I recently had a wide-ranging discussion with an elected official on the coast that turned to the costs associated with mitigating climate change. He suggested that, while virtually all of us see the need to turn off the gas (so to speak) before we all bake (as a figure of speech), few of us would be willing to pay for all that may be necessary to turn down the heat.

He may be right, but that may be because we haven’t properly considered the monetary cost of doing nothing.

Look no further than the clamor over the mere suggestion that Half Moon Bay residents replace their dirtier natural gas appliances with cleaner electric ones as the old ones break down. Or consider the situation in Pacifica, where 3 million gallons of stormwater and sewerage bypassed treatment because of a day of heavy rain. Would we eventually have to pay to replace appliances and run electricity?

Yes. Would it be expensive to expand capacity of a municipal sewer system that is likely to face increasing deluges in the years to come? Stipulate. But, with respect, there are gargantuan expenses that come from doing nothing as well.

We could just accept what the U.N. Intergovernmental Panel on Climate Change characterized earlier this year as “a code red for humanity.” Doing so bakes in (ahem) unfathomable costs that go beyond the human suffering that would be borne disproportionately by the world’s poor. Consider:

Wildfires? Combined, they cost Americans $17.7 billion in 2020, according to the National Oceanic and Atmospheric Administration.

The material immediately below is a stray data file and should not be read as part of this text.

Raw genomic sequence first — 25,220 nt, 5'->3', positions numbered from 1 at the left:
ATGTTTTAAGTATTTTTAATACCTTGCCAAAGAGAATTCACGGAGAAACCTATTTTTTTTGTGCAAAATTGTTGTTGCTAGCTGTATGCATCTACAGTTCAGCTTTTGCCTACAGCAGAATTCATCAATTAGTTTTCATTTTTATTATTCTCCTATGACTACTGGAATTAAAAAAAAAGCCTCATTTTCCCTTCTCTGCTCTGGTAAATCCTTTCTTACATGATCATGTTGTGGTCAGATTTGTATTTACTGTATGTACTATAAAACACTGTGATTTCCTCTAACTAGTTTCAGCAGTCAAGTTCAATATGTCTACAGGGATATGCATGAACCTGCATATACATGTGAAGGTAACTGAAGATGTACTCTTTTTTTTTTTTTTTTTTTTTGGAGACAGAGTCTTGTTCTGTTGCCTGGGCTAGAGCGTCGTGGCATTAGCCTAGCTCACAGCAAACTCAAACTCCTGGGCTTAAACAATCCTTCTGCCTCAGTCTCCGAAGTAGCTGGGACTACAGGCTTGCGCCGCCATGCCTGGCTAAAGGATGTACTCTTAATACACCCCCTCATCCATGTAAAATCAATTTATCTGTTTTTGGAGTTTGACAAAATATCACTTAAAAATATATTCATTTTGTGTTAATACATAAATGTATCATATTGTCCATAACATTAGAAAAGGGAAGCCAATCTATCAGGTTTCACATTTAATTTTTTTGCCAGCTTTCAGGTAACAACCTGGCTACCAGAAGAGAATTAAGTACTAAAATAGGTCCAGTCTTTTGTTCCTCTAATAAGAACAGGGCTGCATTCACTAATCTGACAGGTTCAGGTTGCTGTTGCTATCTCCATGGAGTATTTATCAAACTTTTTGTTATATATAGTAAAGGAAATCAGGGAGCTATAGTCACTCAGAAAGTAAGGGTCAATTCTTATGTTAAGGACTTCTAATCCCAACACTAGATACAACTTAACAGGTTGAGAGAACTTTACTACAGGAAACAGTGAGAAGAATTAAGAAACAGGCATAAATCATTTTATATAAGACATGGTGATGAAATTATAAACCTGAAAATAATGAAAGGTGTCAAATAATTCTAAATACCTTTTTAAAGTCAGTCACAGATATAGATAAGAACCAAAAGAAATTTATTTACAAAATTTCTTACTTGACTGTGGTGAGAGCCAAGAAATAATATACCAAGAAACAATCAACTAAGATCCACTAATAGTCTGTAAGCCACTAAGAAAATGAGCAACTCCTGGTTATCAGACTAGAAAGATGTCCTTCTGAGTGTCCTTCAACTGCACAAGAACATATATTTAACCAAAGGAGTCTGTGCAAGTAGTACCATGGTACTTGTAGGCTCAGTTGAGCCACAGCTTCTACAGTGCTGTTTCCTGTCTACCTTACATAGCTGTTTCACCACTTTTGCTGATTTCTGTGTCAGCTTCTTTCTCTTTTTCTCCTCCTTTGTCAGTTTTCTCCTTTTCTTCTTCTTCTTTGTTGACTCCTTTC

Heat and drought? The Center for American Progress says such conditions cost the country $6.4 billion a year since 1980.

Hurricanes? On average, each one now costs people, insurance companies, and state, local and federal governments nearly $20 billion, NOAA says.

The combined cost of all 22 of the billion-dollar disasters that NOAA recorded in 2020 was nearly $99 billion.

And you think swapping your gas water heater is expensive?

In fact, we shouldn’t have to bear the cost of living on a sustainable planet, at least not alone. Last month, the U.S. Public Interest Research Group lent support to Maryland Sen. Van Hollen’s Polluters Pay Climate Fund Act. It notes that 20 polluters — you know them by their more palatable names like ExxonMobil, Shell and Chevron — have been responsible for 35 percent of global greenhouse emissions over 55 years. The plan would raise $500 billion from these bad actors in 10 years. That could buy a lot of mitigation.

The International Monetary Fund also supports a carbon tax on fossil fuel producers in order to keep the global temperature rise at 2 degrees Celsius rather than 4 C, which is the catastrophic place we’re headed by the end of the century. Would it be expensive? Absolutely. The fund estimates coal prices could double by 2030 if implemented. Gasoline prices would rise as much as 15 percent. Your electric bill would rise too.

Of course, we could do nothing. We’ll just have to explain that to our children.

— Clay Lambert

Clay Lambert is the editorial director for Coastside News Group. After years working at regional daily newspapers, he began as editor of the Half Moon Bay Review in 2004.

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(3) comments


$500 billion could help homeowners with gas appliances convert to electric. That seems better than requiring individual homeowners to bear nearly the full burden.

August West

Clay keeps earning his progressive stripes. This would be hilarious if it were not so sinister.

Climate change is real, but the mere thought that having the government build an even more massive bureaucracy to tax and spend to "fight" any man-made climate change is even more scary than what he tries to point out.

The government will waste almost every penny. Better to create more incentives for industries than support a "green" monster.

Jim Larimer

It is doubtful that the Dutch could hold back the North Sea with a completely uncoordinated effort. Government despite the beliefs of libertarians has purpose beyond individual self interest.

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